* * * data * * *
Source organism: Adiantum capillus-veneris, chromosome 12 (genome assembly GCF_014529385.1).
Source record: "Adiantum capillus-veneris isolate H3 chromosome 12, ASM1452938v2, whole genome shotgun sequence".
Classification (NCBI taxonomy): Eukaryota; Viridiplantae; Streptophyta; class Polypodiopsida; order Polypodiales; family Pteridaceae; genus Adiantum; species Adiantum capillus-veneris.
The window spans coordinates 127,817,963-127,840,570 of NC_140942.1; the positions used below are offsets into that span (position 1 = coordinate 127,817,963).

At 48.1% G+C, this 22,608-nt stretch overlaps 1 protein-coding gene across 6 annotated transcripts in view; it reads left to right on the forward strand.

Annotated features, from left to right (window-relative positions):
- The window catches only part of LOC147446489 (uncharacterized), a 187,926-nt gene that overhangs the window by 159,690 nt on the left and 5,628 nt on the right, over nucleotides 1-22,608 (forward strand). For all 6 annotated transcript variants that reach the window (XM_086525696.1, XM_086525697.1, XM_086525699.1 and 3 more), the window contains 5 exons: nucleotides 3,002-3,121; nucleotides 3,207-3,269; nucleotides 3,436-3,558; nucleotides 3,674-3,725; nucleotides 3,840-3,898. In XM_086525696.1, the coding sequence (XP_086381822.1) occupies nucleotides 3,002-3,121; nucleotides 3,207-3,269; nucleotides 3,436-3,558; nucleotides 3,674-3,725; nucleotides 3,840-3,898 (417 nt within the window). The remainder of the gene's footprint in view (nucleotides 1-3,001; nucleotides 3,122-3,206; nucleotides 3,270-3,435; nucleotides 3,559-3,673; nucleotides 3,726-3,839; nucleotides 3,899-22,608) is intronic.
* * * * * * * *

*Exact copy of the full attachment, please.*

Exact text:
Source organism: Adiantum capillus-veneris, chromosome 12 (genome assembly GCF_014529385.1).
Source record: "Adiantum capillus-veneris isolate H3 chromosome 12, ASM1452938v2, whole genome shotgun sequence".
Classification (NCBI taxonomy): Eukaryota; Viridiplantae; Streptophyta; class Polypodiopsida; order Polypodiales; family Pteridaceae; genus Adiantum; species Adiantum capillus-veneris.
The window spans coordinates 127,817,963-127,840,570 of NC_140942.1; the positions used below are offsets into that span (position 1 = coordinate 127,817,963).

At 48.1% G+C, this 22,608-nt stretch overlaps 1 protein-coding gene across 6 annotated transcripts in view; it reads left to right on the forward strand.

Annotated features, from left to right (window-relative positions):
- The window catches only part of LOC147446489 (uncharacterized), a 187,926-nt gene that overhangs the window by 159,690 nt on the left and 5,628 nt on the right, over nucleotides 1-22,608 (forward strand). For all 6 annotated transcript variants that reach the window (XM_086525696.1, XM_086525697.1, XM_086525699.1 and 3 more), the window contains 5 exons: nucleotides 3,002-3,121; nucleotides 3,207-3,269; nucleotides 3,436-3,558; nucleotides 3,674-3,725; nucleotides 3,840-3,898. In XM_086525696.1, the coding sequence (XP_086381822.1) occupies nucleotides 3,002-3,121; nucleotides 3,207-3,269; nucleotides 3,436-3,558; nucleotides 3,674-3,725; nucleotides 3,840-3,898 (417 nt within the window). The remainder of the gene's footprint in view (nucleotides 1-3,001; nucleotides 3,122-3,206; nucleotides 3,270-3,435; nucleotides 3,559-3,673; nucleotides 3,726-3,839; nucleotides 3,899-22,608) is intronic.